Mr Wright dealt with the questions relating to variability and sustainability of solar PV and wind. A differentiation had to be made between intermittency and variability. Intermittency is something which is variable and over which one does not necessarily have full control over with the implication that one cannot make fully accurate predictions in relation to intermittent factors. Variability is more variable and which changes over time, however the major difference is that there is a greater understanding and degree of certainty as to how those changes can or will occur. In a number of countries around the world variability has been applied in relation to solar PV and wind. Whilst the two power sources do vary considerably in certain respects there is a certain amount of variability available and accurate predictions can be made to a certain extent regarding how those resources may change or not in the future, allowing appropriate planning to be made, which has been calculated into the model. As the bulk of the energy comes from the solar PV hours, those hours are then calculated first and the rest of the system is integrated around that power to calibrate for any changes to meet the energy demand. This allows for a greater degree of flexibility to be introduced into the system to meet demand.

On grid stability, there are various components as to what constitutes grid stability and one cannot make blanket predictions overall. A key issue that is often raised is the inertia of the power system. Typically, the power system has been operated with large synchronous generators which provided a high amount of rotating mass which allows the system to be quite resilient to sudden changes in demand and supply. In the future those power generators will be integrated into the system which then decouples it from the grid, subsequently changing the inertia characteristics of the grid. This does raise concerns about grid stability but those concerns can be fairly easily overcome.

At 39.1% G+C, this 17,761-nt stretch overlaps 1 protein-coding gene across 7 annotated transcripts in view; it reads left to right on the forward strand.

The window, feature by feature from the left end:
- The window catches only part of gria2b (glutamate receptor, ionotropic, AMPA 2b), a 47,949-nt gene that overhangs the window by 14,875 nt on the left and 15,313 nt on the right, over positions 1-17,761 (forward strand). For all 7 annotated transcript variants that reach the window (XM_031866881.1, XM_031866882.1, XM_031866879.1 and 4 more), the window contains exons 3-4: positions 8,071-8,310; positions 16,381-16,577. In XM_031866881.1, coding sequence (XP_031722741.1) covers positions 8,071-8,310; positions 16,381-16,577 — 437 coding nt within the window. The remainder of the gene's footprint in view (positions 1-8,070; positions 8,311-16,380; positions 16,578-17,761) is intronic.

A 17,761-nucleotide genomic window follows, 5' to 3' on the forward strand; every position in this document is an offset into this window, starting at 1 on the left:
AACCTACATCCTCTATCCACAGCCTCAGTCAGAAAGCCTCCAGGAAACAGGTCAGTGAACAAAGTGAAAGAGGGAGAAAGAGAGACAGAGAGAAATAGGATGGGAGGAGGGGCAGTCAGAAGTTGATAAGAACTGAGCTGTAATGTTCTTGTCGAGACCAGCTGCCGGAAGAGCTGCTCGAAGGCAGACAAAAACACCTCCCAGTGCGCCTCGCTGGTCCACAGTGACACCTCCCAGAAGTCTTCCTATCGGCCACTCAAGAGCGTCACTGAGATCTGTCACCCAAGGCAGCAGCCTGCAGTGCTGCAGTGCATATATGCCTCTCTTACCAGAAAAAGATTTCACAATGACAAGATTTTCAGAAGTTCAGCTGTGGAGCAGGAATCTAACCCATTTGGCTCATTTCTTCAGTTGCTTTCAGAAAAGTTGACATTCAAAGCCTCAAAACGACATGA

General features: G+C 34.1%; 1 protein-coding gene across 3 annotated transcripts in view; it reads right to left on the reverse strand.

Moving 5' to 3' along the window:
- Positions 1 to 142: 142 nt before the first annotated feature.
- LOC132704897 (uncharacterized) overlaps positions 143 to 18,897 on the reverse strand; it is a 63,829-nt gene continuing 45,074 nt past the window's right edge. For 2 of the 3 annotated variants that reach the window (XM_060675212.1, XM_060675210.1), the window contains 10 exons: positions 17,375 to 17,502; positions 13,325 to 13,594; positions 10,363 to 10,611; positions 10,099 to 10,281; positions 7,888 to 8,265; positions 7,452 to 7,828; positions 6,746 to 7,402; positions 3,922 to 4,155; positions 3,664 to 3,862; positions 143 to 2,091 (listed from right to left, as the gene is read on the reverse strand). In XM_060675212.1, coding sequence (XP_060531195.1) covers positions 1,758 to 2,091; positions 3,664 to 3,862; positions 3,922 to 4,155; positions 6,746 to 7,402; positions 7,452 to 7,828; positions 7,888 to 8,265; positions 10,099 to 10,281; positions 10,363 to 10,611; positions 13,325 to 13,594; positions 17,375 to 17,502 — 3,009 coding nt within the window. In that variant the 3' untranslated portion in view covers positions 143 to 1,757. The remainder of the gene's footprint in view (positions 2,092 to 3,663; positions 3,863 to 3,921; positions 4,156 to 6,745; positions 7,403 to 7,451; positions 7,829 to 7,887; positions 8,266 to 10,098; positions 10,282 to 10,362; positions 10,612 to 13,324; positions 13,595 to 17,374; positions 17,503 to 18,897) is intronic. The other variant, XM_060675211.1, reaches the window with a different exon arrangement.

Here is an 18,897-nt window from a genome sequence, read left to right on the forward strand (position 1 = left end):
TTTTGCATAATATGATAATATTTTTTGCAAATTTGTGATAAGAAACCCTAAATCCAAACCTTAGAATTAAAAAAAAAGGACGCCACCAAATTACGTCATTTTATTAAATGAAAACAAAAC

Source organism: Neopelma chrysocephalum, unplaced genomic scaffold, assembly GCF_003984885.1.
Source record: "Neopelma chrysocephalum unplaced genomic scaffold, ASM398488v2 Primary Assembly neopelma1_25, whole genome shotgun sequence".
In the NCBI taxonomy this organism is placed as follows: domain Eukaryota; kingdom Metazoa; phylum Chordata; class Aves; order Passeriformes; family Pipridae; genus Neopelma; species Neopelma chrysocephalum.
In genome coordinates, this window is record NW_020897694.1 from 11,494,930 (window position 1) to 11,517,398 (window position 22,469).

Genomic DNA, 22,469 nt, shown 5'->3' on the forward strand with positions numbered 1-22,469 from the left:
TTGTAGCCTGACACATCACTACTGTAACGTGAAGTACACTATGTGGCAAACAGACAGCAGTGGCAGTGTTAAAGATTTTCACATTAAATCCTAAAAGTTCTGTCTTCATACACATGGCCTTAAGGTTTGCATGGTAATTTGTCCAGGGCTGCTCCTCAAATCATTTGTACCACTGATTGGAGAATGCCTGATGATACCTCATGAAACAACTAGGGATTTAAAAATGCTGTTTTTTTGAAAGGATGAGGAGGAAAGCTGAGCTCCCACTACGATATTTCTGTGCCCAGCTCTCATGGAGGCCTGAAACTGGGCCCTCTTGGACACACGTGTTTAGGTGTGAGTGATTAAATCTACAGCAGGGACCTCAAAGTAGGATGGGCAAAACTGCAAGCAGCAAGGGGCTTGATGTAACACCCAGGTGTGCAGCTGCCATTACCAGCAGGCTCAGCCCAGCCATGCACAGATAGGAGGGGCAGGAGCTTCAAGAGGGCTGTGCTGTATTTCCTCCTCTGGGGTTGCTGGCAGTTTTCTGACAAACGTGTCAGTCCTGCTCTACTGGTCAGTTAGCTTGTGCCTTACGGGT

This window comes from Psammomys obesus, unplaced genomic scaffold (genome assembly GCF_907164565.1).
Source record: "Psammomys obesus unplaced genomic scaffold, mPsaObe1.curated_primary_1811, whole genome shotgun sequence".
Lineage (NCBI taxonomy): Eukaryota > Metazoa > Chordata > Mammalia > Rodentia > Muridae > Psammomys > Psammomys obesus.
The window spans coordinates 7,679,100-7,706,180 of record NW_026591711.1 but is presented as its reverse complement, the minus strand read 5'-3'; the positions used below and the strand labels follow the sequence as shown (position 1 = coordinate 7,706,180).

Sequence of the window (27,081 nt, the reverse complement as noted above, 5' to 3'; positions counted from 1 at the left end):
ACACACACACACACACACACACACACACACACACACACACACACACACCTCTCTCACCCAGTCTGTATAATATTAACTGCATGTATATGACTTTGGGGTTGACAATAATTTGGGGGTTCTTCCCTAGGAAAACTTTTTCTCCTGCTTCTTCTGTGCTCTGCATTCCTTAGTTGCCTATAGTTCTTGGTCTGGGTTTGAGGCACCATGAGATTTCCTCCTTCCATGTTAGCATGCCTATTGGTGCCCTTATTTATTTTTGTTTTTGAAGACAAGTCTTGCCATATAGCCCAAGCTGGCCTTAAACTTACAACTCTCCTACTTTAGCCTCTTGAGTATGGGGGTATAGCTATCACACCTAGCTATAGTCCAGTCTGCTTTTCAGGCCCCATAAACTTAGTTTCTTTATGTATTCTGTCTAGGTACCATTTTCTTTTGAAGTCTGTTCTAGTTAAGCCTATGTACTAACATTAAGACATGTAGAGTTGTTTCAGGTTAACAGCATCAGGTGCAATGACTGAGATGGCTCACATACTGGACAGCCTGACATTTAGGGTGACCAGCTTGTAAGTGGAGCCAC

The Chairperson thanked the delegates for their presentation and noted that the Committee would request their presence again in the future once further engagement has occurred with Eskom and other relevant stakeholders. He had declined to ask various questions until that date, particularly relating to the various assumptions which had been made in the various scenarios which appeared to be quite large in his opinion.

Dr Chikwamba reiterated what had been said by Dr Bischof. Their work is limited purely to scientific and mathematical research and not making policy decisions as to what is ultimately implemented. It was emphasised that they do not endorse any particular scenario or any sort of position even though it may sometimes appear that way. In essence, the ultimate policy decision as to which scenario to adopt is one to be made by government and various other stakeholders who have the appropriate expertise and knowledge to make those decisions outside of the purely scientific and mathematical findings which they have presented.

Adoption of outstanding minutes
Committee minutes from 12 April 2016 to 29 November 2016 were adopted.
Minutes of 03 May, 12 October and 25 October 2016, were not adopted due to a lack of a quorum.

The meeting was adjourned.